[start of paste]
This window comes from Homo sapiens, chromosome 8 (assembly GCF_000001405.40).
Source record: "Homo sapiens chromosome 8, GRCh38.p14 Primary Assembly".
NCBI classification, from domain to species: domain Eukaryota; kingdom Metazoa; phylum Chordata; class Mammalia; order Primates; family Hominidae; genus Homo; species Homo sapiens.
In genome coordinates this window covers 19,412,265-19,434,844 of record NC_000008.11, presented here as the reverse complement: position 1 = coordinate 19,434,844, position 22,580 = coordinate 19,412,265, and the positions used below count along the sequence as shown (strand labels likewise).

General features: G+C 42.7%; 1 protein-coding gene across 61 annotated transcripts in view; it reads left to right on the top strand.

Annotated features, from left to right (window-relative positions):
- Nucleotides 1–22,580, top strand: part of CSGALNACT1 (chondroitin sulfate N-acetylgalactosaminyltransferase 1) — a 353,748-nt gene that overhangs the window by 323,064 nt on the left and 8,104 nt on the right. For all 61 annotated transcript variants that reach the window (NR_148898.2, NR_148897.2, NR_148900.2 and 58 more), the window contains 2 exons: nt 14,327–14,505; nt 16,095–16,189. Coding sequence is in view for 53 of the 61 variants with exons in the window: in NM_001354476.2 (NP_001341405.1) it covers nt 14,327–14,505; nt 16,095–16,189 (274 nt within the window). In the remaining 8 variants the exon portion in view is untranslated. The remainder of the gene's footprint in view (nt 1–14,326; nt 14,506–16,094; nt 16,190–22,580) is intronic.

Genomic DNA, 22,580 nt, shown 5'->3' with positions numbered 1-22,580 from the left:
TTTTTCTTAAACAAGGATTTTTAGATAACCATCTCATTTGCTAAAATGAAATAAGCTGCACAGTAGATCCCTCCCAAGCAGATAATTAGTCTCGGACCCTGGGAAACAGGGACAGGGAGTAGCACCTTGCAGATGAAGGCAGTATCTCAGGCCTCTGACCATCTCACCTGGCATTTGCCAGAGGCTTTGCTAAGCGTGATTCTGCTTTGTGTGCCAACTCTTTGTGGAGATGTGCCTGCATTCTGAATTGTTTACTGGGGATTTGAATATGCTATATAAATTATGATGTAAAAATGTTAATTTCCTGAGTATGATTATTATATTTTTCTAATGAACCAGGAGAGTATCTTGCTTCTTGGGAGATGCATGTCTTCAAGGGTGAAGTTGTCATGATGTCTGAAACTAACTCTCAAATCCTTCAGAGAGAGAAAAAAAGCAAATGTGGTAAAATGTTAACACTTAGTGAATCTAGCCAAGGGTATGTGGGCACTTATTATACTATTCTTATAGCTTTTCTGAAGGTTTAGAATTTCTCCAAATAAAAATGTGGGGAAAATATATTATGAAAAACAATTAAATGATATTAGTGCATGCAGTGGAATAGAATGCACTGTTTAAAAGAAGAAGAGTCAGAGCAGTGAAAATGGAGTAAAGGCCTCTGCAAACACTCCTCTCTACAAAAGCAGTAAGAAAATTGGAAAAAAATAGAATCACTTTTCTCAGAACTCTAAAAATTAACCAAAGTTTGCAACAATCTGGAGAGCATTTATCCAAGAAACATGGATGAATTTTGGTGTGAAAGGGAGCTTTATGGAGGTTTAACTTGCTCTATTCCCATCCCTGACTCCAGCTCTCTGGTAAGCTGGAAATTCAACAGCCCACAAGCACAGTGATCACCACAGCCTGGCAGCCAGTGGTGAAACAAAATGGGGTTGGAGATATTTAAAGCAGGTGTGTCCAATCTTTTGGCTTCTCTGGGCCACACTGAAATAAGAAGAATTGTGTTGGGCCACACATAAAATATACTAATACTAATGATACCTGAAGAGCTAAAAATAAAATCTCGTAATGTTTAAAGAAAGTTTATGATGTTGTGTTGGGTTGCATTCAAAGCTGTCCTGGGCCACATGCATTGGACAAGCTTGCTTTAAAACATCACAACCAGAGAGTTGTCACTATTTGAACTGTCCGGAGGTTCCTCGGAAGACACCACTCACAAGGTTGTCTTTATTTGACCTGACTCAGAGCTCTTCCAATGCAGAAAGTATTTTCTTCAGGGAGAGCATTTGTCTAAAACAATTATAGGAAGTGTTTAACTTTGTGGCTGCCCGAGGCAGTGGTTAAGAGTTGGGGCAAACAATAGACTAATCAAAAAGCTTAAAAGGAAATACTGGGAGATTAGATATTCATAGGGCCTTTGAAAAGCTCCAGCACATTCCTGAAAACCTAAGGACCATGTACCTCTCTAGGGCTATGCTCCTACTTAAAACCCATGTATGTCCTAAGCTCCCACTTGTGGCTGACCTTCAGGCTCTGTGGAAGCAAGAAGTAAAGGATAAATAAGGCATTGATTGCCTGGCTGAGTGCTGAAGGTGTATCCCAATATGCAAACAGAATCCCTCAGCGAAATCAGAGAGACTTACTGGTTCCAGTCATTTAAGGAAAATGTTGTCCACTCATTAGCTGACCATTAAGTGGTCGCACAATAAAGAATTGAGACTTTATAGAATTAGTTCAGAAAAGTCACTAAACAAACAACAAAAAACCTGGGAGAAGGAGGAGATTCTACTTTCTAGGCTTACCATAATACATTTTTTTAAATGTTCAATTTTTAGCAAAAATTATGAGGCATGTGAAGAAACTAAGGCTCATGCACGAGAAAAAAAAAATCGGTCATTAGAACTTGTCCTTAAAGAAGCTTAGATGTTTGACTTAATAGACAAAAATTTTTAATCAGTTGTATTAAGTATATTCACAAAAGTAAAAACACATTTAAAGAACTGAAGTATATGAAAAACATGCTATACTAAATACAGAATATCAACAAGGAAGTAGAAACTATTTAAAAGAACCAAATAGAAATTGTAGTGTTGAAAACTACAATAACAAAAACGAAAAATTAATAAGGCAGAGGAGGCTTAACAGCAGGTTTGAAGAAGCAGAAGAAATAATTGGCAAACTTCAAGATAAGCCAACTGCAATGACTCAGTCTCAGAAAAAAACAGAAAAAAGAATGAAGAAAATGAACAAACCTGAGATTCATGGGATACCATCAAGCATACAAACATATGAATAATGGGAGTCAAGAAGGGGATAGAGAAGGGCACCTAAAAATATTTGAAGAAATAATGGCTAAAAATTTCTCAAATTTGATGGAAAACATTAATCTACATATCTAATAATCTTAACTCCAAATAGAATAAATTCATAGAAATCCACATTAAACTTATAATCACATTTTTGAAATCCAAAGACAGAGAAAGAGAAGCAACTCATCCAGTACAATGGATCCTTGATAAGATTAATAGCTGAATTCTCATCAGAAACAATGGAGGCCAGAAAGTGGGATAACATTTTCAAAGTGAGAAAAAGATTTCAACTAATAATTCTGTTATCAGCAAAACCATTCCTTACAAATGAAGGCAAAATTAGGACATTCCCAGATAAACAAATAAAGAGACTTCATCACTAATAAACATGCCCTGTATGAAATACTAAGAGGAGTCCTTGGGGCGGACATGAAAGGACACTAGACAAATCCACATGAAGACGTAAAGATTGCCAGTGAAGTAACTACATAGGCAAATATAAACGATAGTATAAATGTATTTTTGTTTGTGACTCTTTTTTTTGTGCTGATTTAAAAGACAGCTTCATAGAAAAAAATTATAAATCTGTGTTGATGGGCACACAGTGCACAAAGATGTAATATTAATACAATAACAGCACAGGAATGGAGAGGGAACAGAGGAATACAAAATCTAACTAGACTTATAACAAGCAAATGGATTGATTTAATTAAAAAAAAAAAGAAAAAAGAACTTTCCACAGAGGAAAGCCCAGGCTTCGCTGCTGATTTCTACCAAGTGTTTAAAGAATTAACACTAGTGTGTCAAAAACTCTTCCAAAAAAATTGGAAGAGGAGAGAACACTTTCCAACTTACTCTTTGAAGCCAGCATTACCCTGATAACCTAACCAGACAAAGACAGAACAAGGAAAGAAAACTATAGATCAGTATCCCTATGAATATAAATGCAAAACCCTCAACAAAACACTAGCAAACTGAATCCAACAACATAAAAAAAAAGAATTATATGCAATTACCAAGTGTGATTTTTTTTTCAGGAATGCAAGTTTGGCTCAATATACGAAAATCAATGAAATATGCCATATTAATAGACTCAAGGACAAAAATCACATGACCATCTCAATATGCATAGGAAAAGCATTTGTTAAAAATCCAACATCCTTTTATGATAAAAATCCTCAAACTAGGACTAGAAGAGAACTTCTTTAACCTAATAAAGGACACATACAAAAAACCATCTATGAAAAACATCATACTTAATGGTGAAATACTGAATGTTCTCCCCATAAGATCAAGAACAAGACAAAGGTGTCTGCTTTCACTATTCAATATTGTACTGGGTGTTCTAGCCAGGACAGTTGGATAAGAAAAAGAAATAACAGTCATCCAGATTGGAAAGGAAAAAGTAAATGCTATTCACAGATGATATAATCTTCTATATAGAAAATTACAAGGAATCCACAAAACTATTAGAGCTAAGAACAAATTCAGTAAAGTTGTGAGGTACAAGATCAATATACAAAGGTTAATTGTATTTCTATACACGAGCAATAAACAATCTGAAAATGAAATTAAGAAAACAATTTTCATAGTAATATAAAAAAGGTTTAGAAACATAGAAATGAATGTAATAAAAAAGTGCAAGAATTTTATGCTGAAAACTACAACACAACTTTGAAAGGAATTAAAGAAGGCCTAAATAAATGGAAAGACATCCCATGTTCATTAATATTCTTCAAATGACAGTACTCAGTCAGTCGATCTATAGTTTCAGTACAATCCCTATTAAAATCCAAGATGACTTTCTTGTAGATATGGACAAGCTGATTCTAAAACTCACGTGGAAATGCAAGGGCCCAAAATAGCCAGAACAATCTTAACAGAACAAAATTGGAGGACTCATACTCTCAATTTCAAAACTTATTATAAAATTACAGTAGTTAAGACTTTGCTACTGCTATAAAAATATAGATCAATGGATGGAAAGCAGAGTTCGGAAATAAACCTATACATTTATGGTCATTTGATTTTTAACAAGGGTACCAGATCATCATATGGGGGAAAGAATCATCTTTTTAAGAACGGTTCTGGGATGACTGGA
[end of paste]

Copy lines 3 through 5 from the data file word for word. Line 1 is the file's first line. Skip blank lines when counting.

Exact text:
NCBI classification, from domain to species: domain Eukaryota; kingdom Metazoa; phylum Chordata; class Mammalia; order Primates; family Hominidae; genus Homo; species Homo sapiens.
In genome coordinates this window covers 19,412,265-19,434,844 of record NC_000008.11, presented here as the reverse complement: position 1 = coordinate 19,434,844, position 22,580 = coordinate 19,412,265, and the positions used below count along the sequence as shown (strand labels likewise).

General features: G+C 42.7%; 1 protein-coding gene across 61 annotated transcripts in view; it reads left to right on the top strand.